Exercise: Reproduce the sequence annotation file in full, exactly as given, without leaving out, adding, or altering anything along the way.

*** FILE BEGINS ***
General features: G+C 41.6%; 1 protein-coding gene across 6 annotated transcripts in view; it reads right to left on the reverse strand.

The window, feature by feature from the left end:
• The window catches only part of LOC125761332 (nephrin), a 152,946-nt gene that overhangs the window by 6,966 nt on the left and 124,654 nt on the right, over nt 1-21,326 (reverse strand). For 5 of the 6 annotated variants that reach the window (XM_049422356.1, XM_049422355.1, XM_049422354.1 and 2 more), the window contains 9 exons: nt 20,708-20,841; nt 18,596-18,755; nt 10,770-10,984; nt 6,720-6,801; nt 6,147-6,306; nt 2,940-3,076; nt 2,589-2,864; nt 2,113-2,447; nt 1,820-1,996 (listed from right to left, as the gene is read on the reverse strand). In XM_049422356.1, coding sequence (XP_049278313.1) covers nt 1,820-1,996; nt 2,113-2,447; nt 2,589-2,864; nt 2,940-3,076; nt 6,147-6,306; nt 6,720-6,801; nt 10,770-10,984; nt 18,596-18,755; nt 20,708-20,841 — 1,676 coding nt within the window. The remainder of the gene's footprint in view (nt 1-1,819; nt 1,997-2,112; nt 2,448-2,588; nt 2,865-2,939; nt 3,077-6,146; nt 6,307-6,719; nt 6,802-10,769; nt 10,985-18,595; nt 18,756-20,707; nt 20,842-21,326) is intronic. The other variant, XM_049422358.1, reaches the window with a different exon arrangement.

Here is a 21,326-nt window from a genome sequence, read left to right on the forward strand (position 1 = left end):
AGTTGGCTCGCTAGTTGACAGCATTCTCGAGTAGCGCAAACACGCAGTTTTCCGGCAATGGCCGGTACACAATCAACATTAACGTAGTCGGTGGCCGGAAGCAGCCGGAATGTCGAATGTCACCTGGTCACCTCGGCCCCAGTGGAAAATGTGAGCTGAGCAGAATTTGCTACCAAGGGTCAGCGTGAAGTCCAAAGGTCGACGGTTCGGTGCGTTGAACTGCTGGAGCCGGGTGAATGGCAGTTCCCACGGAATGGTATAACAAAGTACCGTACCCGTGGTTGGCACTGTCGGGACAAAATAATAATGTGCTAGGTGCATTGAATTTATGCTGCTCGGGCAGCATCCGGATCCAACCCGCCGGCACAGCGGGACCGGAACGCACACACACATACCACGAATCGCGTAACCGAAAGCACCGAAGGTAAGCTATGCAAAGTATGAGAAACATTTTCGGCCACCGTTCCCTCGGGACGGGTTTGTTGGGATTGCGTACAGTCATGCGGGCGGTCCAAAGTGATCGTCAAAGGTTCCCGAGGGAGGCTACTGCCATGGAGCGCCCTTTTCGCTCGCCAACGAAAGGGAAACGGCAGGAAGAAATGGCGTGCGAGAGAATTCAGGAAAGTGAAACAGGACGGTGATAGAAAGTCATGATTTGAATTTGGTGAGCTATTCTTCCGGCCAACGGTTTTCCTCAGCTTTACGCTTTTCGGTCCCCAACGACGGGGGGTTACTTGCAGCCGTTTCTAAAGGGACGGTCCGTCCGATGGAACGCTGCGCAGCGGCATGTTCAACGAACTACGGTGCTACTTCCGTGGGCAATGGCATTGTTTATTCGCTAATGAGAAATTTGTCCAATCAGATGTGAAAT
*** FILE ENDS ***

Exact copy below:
General features: G+C 41.6%; 1 protein-coding gene across 6 annotated transcripts in view; it reads right to left on the reverse strand.

The window, feature by feature from the left end:
• The window catches only part of LOC125761332 (nephrin), a 152,946-nt gene that overhangs the window by 6,966 nt on the left and 124,654 nt on the right, over nt 1-21,326 (reverse strand). For 5 of the 6 annotated variants that reach the window (XM_049422356.1, XM_049422355.1, XM_049422354.1 and 2 more), the window contains 9 exons: nt 20,708-20,841; nt 18,596-18,755; nt 10,770-10,984; nt 6,720-6,801; nt 6,147-6,306; nt 2,940-3,076; nt 2,589-2,864; nt 2,113-2,447; nt 1,820-1,996 (listed from right to left, as the gene is read on the reverse strand). In XM_049422356.1, coding sequence (XP_049278313.1) covers nt 1,820-1,996; nt 2,113-2,447; nt 2,589-2,864; nt 2,940-3,076; nt 6,147-6,306; nt 6,720-6,801; nt 10,770-10,984; nt 18,596-18,755; nt 20,708-20,841 — 1,676 coding nt within the window. The remainder of the gene's footprint in view (nt 1-1,819; nt 1,997-2,112; nt 2,448-2,588; nt 2,865-2,939; nt 3,077-6,146; nt 6,307-6,719; nt 6,802-10,769; nt 10,985-18,595; nt 18,756-20,707; nt 20,842-21,326) is intronic. The other variant, XM_049422358.1, reaches the window with a different exon arrangement.

Here is a 21,326-nt window from a genome sequence, read left to right on the forward strand (position 1 = left end):
AGTTGGCTCGCTAGTTGACAGCATTCTCGAGTAGCGCAAACACGCAGTTTTCCGGCAATGGCCGGTACACAATCAACATTAACGTAGTCGGTGGCCGGAAGCAGCCGGAATGTCGAATGTCACCTGGTCACCTCGGCCCCAGTGGAAAATGTGAGCTGAGCAGAATTTGCTACCAAGGGTCAGCGTGAAGTCCAAAGGTCGACGGTTCGGTGCGTTGAACTGCTGGAGCCGGGTGAATGGCAGTTCCCACGGAATGGTATAACAAAGTACCGTACCCGTGGTTGGCACTGTCGGGACAAAATAATAATGTGCTAGGTGCATTGAATTTATGCTGCTCGGGCAGCATCCGGATCCAACCCGCCGGCACAGCGGGACCGGAACGCACACACACATACCACGAATCGCGTAACCGAAAGCACCGAAGGTAAGCTATGCAAAGTATGAGAAACATTTTCGGCCACCGTTCCCTCGGGACGGGTTTGTTGGGATTGCGTACAGTCATGCGGGCGGTCCAAAGTGATCGTCAAAGGTTCCCGAGGGAGGCTACTGCCATGGAGCGCCCTTTTCGCTCGCCAACGAAAGGGAAACGGCAGGAAGAAATGGCGTGCGAGAGAATTCAGGAAAGTGAAACAGGACGGTGATAGAAAGTCATGATTTGAATTTGGTGAGCTATTCTTCCGGCCAACGGTTTTCCTCAGCTTTACGCTTTTCGGTCCCCAACGACGGGGGGTTACTTGCAGCCGTTTCTAAAGGGACGGTCCGTCCGATGGAACGCTGCGCAGCGGCATGTTCAACGAACTACGGTGCTACTTCCGTGGGCAATGGCATTGTTTATTCGCTAATGAGAAATTTGTCCAATCAGATGTGAAAT